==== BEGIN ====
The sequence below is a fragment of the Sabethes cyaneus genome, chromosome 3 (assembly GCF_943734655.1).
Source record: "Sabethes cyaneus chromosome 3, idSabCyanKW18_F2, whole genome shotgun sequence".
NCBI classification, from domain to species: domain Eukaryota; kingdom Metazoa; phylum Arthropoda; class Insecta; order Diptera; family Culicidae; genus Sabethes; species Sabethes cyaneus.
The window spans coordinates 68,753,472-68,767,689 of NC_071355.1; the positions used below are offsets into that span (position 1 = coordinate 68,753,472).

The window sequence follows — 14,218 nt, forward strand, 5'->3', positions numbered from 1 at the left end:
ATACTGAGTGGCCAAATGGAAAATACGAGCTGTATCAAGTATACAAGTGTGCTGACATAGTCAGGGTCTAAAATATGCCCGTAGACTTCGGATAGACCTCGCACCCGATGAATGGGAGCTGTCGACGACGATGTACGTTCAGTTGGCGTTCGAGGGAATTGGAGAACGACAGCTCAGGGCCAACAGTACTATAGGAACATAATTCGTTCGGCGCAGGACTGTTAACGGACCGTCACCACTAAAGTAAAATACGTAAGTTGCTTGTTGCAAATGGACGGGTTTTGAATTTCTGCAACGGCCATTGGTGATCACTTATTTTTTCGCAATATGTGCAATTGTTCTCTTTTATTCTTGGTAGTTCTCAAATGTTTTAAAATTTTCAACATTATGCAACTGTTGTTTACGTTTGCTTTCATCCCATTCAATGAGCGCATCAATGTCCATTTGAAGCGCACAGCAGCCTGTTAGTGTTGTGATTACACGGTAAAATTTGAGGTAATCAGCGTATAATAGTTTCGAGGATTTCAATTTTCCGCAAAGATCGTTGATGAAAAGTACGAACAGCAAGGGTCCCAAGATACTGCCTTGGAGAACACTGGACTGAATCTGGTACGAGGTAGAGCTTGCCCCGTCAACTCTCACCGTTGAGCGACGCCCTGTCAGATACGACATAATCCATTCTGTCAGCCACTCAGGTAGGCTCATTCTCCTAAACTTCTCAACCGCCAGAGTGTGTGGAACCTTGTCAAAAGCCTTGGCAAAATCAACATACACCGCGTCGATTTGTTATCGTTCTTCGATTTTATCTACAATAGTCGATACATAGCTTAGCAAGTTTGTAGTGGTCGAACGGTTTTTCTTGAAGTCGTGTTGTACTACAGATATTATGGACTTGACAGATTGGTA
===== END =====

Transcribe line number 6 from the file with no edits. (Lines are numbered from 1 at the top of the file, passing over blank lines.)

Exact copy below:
ATACTGAGTGGCCAAATGGAAAATACGAGCTGTATCAAGTATACAAGTGTGCTGACATAGTCAGGGTCTAAAATATGCCCGTAGACTTCGGATAGACCTCGCACCCGATGAATGGGAGCTGTCGACGACGATGTACGTTCAGTTGGCGTTCGAGGGAATTGGAGAACGACAGCTCAGGGCCAACAGTACTATAGGAACATAATTCGTTCGGCGCAGGACTGTTAACGGACCGTCACCACTAAAGTAAAATACGTAAGTTGCTTGTTGCAAATGGACGGGTTTTGAATTTCTGCAACGGCCATTGGTGATCACTTATTTTTTCGCAATATGTGCAATTGTTCTCTTTTATTCTTGGTAGTTCTCAAATGTTTTAAAATTTTCAACATTATGCAACTGTTGTTTACGTTTGCTTTCATCCCATTCAATGAGCGCATCAATGTCCATTTGAAGCGCACAGCAGCCTGTTAGTGTTGTGATTACACGGTAAAATTTGAGGTAATCAGCGTATAATAGTTTCGAGGATTTCAATTTTCCGCAAAGATCGTTGATGAAAAGTACGAACAGCAAGGGTCCCAAGATACTGCCTTGGAGAACACTGGACTGAATCTGGTACGAGGTAGAGCTTGCCCCGTCAACTCTCACCGTTGAGCGACGCCCTGTCAGATACGACATAATCCATTCTGTCAGCCACTCAGGTAGGCTCATTCTCCTAAACTTCTCAACCGCCAGAGTGTGTGGAACCTTGTCAAAAGCCTTGGCAAAATCAACATACACCGCGTCGATTTGTTATCGTTCTTCGATTTTATCTACAATAGTCGATACATAGCTTAGCAAGTTTGTAGTGGTCGAACGGTTTTTCTTGAAGTCGTGTTGTACTACAGATATTATGGACTTGACAGATTGGTA